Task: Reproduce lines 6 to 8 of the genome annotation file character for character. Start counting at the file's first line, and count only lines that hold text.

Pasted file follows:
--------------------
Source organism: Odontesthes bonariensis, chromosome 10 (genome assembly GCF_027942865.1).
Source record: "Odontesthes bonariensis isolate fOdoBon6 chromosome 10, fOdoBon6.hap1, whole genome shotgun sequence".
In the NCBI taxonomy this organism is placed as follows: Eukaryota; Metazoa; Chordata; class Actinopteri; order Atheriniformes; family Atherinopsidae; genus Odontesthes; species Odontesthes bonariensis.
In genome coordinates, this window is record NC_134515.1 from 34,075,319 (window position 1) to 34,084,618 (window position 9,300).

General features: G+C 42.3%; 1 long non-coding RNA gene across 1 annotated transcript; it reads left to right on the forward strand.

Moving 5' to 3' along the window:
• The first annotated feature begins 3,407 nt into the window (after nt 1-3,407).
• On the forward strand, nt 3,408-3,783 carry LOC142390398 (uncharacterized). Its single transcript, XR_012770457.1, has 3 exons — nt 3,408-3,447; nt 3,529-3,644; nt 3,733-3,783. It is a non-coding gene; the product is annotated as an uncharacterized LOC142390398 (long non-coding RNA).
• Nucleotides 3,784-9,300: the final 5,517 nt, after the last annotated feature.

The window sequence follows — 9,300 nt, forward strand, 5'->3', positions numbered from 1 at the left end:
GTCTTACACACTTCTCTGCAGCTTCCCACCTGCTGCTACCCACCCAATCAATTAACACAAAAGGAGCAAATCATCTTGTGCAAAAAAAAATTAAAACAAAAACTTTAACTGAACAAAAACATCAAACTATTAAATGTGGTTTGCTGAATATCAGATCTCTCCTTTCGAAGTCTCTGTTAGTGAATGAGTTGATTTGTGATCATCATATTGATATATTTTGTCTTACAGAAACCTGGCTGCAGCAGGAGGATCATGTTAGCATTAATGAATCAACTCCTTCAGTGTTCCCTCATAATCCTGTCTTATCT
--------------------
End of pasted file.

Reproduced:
Moving 5' to 3' along the window:
• The first annotated feature begins 3,407 nt into the window (after nt 1-3,407).
• On the forward strand, nt 3,408-3,783 carry LOC142390398 (uncharacterized). Its single transcript, XR_012770457.1, has 3 exons — nt 3,408-3,447; nt 3,529-3,644; nt 3,733-3,783. It is a non-coding gene; the product is annotated as an uncharacterized LOC142390398 (long non-coding RNA).